-Fergs

csdude
06-14-2008, 10:39 PM
Hi Fergs, thanks for the elaborate reply.

Ok, cool, one servo channel per motor, that's cool.

If there is 'just' a dc motor for driving and a servo for steering involved I can do both the driving and steering with servo style communication.
btw: if the rc car is originally a 2-speed or so, does hooking it up to a motor controller and servo board make it proportional ?

The number of serial ports is something I take into account. I have a pico ITX board and that one has only one rs232 port. I want to save it in case I need some hardware that only can be hooked up with serial. (so far so good, a lot comes with USB nowadays, even though more $$$)

What i like about serial is that it is just 'right there' you plug it in and the OS can't play with it.
USB, you plug it in and never know for sure what port etc the thing ends up at. That is just annoying.
Also, you're right when it comes to API's etc.. serial is just easir. (however some USB devices just act like they are hooked up to a serial port, but you still have to deal with the hide and seek thing)

At some point I want to put in a bunch of sensors, and I believe the board for that is a serial one too.

Of course when I find a car that already has servos that i can just use I can omit the motor controller. But a car like that is more expensive.
Besides, using a good motor controller and servo board might give you more precision.

I would like to access things in C, that just works better. (Especially because more things (software) need to be build). If there are already examples for how to use some hardware than that would be cool.. I'll check that forum.


So basically any combination motor controller with servo board would work ?


thanks,

Ron




You are correct that you will need one servo channel for each motor (if you want to be able to control each separately). If they are attached to the same servo channel, they will go the same speed, they cannot vary in relation to each other.

Thus, for two motors in a differential drive setup, you need 2 channels.
If you are doing more of a car style, with steering and speed, you may find that your steering is actually a servo itself and does not require a motor controller.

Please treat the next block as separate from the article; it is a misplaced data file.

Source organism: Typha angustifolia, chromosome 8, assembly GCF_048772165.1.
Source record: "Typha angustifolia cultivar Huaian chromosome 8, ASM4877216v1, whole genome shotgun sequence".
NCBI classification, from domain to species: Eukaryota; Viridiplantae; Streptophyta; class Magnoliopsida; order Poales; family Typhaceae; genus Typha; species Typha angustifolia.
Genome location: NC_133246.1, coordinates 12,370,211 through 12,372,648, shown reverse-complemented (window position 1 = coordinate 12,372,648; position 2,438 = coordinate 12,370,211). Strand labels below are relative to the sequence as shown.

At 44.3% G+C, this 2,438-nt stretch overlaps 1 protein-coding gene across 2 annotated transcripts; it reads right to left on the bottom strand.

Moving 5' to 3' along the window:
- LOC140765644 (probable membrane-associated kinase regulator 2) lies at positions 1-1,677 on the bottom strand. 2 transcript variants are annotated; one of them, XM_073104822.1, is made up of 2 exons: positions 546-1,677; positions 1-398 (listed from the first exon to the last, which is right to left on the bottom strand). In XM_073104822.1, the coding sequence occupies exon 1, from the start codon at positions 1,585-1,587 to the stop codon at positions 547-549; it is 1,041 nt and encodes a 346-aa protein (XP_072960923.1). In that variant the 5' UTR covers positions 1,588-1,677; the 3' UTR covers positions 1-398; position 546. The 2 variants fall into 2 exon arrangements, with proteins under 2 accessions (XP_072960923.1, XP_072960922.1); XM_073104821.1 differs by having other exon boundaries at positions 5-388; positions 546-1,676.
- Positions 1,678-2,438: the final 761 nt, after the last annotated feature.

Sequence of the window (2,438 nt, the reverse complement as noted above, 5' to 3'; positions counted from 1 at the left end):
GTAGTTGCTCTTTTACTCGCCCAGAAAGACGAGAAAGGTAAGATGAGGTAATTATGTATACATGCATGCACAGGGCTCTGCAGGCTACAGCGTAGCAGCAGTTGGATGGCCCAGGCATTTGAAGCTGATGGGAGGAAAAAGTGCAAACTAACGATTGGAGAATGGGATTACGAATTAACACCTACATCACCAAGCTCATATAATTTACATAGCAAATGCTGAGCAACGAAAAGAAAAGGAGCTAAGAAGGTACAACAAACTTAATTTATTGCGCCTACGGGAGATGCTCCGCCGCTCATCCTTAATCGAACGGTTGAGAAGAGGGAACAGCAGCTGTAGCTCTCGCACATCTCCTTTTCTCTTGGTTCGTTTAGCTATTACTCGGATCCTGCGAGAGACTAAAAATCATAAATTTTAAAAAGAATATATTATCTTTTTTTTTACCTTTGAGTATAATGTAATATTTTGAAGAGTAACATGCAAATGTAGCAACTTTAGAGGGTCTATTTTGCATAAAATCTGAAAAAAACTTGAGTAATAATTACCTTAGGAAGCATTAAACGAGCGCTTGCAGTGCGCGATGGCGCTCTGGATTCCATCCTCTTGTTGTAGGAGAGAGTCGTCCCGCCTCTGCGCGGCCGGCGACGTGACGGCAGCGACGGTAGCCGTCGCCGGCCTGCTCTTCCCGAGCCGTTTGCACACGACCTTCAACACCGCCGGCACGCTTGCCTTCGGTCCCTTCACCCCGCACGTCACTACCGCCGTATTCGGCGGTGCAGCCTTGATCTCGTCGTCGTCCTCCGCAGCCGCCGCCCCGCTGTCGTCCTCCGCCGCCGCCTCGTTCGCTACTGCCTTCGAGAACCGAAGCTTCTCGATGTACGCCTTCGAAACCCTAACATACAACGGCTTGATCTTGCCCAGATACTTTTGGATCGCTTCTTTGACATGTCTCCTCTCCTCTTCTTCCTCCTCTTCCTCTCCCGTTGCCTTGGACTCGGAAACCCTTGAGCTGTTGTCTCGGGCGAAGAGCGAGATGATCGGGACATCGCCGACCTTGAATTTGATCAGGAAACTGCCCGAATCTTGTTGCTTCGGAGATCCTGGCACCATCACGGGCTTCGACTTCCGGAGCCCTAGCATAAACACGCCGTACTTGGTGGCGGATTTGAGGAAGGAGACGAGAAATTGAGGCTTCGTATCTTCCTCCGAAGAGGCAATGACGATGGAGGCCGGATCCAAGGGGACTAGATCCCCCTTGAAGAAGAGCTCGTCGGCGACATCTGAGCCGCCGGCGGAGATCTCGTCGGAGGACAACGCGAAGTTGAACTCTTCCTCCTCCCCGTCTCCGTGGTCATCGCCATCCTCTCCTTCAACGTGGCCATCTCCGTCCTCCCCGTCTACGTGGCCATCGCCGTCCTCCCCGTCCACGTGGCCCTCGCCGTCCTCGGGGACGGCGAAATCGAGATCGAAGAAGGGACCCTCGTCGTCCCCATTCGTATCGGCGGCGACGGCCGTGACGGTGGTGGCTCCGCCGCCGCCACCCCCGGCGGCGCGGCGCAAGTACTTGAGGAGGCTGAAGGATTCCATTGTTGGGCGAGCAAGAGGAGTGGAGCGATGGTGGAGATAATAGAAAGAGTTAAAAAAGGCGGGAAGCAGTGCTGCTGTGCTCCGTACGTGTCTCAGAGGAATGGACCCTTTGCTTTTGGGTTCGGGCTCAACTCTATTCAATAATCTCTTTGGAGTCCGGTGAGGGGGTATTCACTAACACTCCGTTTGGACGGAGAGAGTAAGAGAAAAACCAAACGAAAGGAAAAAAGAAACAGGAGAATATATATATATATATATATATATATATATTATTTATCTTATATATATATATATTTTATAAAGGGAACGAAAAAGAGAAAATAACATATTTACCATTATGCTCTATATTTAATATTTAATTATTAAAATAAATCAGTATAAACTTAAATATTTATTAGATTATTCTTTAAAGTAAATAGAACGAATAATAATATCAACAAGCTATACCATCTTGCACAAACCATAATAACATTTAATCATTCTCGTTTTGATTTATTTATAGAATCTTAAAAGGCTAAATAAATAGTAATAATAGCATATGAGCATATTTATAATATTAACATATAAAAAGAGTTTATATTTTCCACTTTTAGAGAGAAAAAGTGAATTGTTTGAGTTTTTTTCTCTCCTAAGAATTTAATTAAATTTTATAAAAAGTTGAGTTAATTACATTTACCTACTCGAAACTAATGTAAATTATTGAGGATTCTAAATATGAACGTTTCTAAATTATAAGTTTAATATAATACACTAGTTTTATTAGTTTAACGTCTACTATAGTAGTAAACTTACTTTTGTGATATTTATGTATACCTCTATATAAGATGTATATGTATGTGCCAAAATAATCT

One of the reasons people like to use motor controllers that connect to a servo controller is because they already have the servo controller. Most advanced controllers take either a servo input, or a serial port input. Since your servo controller typically needs a serial port (and most computers have a very limited number of serial ports) you end up almost needing the servo-channel motor controller. (this argument of course is starting to falter given USB support and nearly unlimited number of ports, but of course many popular products such as the SSC-32 still use good old RS-232, and drivers can be finicky for USB)

You are correct that if you go with a servo-port motor controller you just have to talk to the servo controller - it tells the motor controller what to do.

As for drivers, it varies based on product. For instance, the SSC-32 gives you 32 channels of servo control via the serial port. Since the serial port is nice and standard you can program in almost any language that provides serial port support: Java/C/Python.... The SSC-32 takes easy commands over the port, you can write your own API (I believe there is also some great sample code out there, I know one this board's members has posted a Python example over at Lynxmotion's forums). Any USB-based product would probably have a ore-canned API and drivers (unless it appears as legacy serial port to the computer). Unfortunately, someone else will have to answer about any other products....